And Yet In The Hinterlands Of Point Reyes…

My husband, J. Random WonderBear and I went to the hinterlands of northern California at Inverness to relax this weekend. It’s where we go to let the sea zephyrs blow through our heads and air our brains out thoroughly. We do this on Drake’s Beach, North Beach and the improbably difficult-to-access McClure’s Beach. McClure’s is down a twisting, windy and rockstrewn path, four miles to the ocean from parking. But worth it for the view and privacy. After which ravenous hunger ensued. We drove off to Point Reyes Station, dining at the Station Cafe. Myself on a beautiful roasted wild Alaskan salmon with spanking fresh pesto, and the JBear on Niman Ranch organic steak and oysters from Drake’s estero. While thus engaged, we chanced to overhear the following conversation at a nearby table:
Marge, a blonde lady with Too Much Makeup: “Well I’m telling you, this blogging thing is going to take the world by storm, this fellow said he earned thousands of dollars a month at it!”
Herb, tall, balding & plaid-clad: “It’s the blog ads. They put those ads there on the page like Google does. It’s all about the databasing.”
Orv, Herb’s cattle farm manager (belching gently into his napkin): “What you have to look at is the R.O.I. versus the cost-per-click.”
Betty, Orv’s date (punching Orv in the ribs): “Personally, I prefer LiveJournal to Blogger. It’s the sense of community.”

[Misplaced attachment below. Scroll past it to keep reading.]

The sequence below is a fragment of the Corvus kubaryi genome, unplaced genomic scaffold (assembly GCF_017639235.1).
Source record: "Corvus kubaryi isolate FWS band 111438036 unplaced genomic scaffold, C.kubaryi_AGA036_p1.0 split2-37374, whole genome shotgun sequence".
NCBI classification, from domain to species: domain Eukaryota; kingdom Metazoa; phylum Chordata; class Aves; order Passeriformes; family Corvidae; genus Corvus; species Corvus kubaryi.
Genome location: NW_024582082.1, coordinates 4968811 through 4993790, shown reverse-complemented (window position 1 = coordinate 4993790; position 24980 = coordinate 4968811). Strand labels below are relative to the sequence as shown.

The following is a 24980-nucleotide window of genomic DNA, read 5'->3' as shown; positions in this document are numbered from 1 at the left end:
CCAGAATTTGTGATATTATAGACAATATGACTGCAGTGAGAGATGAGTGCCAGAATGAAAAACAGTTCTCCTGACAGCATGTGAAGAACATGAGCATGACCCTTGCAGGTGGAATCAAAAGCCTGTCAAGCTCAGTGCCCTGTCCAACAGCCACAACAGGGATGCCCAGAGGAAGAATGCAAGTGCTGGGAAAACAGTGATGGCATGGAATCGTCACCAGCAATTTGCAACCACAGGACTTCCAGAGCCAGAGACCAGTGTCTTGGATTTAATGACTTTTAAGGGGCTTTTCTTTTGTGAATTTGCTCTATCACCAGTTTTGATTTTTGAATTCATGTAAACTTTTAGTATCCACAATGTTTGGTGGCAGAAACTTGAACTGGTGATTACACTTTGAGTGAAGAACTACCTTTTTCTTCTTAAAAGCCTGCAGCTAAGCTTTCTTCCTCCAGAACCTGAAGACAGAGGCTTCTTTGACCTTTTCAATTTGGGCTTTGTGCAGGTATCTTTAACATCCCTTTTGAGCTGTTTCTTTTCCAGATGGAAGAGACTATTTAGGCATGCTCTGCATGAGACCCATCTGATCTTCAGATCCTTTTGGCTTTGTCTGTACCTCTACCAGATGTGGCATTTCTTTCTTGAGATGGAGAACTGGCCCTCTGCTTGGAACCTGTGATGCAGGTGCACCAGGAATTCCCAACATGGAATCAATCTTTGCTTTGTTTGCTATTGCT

And off this interesting quartet spun into topics that ranged from blogging to the stock market to the San Francisco social calendar. I looked over at JBear and he was grinning broadly. Even in the pockets where nature is more prevalent than humankind, people are the same. Blogging is known of and wondered at. The conversation went deep into the personal mores and political leanings of bloggers the foursome had read, why they agreed or disagreed with the bloggers they read and their rate of commenting, which appeared to be fairly high.
In communities wide spread and remote such as this, blogs are keeping people informed about the wider world, as well as offering for the first time perhaps, a unique way for all to communicate freely across local, national and international boundaries. Orv proudly offered that he had commented on an Afghani man’s personal blog, saying “we here in America are praying for you poor souls”. Marge found an old college friend from a FOAF‘s blog and commented that the old girls from her college alma mater had formed a webring with their blogs.
While blogging may be largely unknown by the rank and file, it is penetrating in some fascinating and deep ways into the hinterlands and smaller byways of every country. And enriching them immensely.

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